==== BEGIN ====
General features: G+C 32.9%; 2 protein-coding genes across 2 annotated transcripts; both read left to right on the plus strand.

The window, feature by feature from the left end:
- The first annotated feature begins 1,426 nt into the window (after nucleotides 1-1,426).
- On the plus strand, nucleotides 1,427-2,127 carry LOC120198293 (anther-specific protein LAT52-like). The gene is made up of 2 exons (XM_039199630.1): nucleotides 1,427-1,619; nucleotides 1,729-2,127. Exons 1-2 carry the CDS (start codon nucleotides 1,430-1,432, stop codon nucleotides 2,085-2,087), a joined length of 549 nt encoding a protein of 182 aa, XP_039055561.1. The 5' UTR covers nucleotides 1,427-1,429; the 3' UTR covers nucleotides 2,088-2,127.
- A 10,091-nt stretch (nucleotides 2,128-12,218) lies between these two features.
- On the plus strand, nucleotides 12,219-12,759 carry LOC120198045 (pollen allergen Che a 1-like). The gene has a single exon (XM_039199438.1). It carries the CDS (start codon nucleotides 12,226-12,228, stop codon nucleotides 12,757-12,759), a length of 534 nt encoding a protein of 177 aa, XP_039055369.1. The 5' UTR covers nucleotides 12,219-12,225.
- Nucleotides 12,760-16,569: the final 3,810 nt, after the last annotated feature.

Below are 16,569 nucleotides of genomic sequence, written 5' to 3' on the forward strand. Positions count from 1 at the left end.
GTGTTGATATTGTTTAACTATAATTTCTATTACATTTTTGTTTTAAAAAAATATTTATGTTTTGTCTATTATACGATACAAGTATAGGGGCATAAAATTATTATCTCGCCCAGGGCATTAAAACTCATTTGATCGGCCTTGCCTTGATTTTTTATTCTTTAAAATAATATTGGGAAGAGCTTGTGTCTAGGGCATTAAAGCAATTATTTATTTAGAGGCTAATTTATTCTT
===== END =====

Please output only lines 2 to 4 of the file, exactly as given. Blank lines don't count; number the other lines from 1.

The window, feature by feature from the left end:
- The first annotated feature begins 1,426 nt into the window (after nucleotides 1-1,426).
- On the plus strand, nucleotides 1,427-2,127 carry LOC120198293 (anther-specific protein LAT52-like). The gene is made up of 2 exons (XM_039199630.1): nucleotides 1,427-1,619; nucleotides 1,729-2,127. Exons 1-2 carry the CDS (start codon nucleotides 1,430-1,432, stop codon nucleotides 2,085-2,087), a joined length of 549 nt encoding a protein of 182 aa, XP_039055561.1. The 5' UTR covers nucleotides 1,427-1,429; the 3' UTR covers nucleotides 2,088-2,127.